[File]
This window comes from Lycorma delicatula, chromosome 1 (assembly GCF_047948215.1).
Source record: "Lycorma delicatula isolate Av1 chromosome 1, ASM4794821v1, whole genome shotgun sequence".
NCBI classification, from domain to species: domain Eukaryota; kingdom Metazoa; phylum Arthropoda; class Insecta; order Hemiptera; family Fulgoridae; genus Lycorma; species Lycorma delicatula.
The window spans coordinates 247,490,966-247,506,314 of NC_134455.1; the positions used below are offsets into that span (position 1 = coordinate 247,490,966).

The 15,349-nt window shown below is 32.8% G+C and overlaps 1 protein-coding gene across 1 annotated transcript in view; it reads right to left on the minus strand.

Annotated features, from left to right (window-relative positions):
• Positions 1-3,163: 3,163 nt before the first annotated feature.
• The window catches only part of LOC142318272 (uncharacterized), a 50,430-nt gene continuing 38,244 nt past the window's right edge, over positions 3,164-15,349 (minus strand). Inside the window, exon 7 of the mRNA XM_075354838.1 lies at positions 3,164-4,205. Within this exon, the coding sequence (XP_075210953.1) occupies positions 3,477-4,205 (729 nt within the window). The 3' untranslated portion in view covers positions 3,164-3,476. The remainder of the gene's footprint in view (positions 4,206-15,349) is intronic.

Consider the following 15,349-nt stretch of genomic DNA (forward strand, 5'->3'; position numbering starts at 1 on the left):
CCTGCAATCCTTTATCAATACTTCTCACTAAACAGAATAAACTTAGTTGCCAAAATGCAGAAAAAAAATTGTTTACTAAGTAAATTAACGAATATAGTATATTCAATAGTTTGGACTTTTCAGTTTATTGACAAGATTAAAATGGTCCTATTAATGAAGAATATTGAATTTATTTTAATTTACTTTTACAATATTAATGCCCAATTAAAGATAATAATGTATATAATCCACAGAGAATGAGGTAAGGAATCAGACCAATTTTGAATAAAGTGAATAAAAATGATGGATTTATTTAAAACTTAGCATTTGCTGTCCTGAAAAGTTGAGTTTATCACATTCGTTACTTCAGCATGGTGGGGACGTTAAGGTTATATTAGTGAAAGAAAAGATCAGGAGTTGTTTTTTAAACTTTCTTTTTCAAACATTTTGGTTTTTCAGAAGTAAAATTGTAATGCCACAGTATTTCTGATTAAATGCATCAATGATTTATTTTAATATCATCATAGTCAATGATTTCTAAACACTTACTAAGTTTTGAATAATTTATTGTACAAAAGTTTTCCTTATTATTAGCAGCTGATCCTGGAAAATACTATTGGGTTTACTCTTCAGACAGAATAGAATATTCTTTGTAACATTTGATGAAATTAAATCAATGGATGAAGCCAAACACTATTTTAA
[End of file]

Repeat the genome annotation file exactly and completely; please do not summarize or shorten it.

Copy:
This window comes from Lycorma delicatula, chromosome 1 (assembly GCF_047948215.1).
Source record: "Lycorma delicatula isolate Av1 chromosome 1, ASM4794821v1, whole genome shotgun sequence".
NCBI classification, from domain to species: domain Eukaryota; kingdom Metazoa; phylum Arthropoda; class Insecta; order Hemiptera; family Fulgoridae; genus Lycorma; species Lycorma delicatula.
The window spans coordinates 247,490,966-247,506,314 of NC_134455.1; the positions used below are offsets into that span (position 1 = coordinate 247,490,966).

The 15,349-nt window shown below is 32.8% G+C and overlaps 1 protein-coding gene across 1 annotated transcript in view; it reads right to left on the minus strand.

Annotated features, from left to right (window-relative positions):
• Positions 1-3,163: 3,163 nt before the first annotated feature.
• The window catches only part of LOC142318272 (uncharacterized), a 50,430-nt gene continuing 38,244 nt past the window's right edge, over positions 3,164-15,349 (minus strand). Inside the window, exon 7 of the mRNA XM_075354838.1 lies at positions 3,164-4,205. Within this exon, the coding sequence (XP_075210953.1) occupies positions 3,477-4,205 (729 nt within the window). The 3' untranslated portion in view covers positions 3,164-3,476. The remainder of the gene's footprint in view (positions 4,206-15,349) is intronic.

Consider the following 15,349-nt stretch of genomic DNA (forward strand, 5'->3'; position numbering starts at 1 on the left):
CCTGCAATCCTTTATCAATACTTCTCACTAAACAGAATAAACTTAGTTGCCAAAATGCAGAAAAAAAATTGTTTACTAAGTAAATTAACGAATATAGTATATTCAATAGTTTGGACTTTTCAGTTTATTGACAAGATTAAAATGGTCCTATTAATGAAGAATATTGAATTTATTTTAATTTACTTTTACAATATTAATGCCCAATTAAAGATAATAATGTATATAATCCACAGAGAATGAGGTAAGGAATCAGACCAATTTTGAATAAAGTGAATAAAAATGATGGATTTATTTAAAACTTAGCATTTGCTGTCCTGAAAAGTTGAGTTTATCACATTCGTTACTTCAGCATGGTGGGGACGTTAAGGTTATATTAGTGAAAGAAAAGATCAGGAGTTGTTTTTTAAACTTTCTTTTTCAAACATTTTGGTTTTTCAGAAGTAAAATTGTAATGCCACAGTATTTCTGATTAAATGCATCAATGATTTATTTTAATATCATCATAGTCAATGATTTCTAAACACTTACTAAGTTTTGAATAATTTATTGTACAAAAGTTTTCCTTATTATTAGCAGCTGATCCTGGAAAATACTATTGGGTTTACTCTTCAGACAGAATAGAATATTCTTTGTAACATTTGATGAAATTAAATCAATGGATGAAGCCAAACACTATTTTAA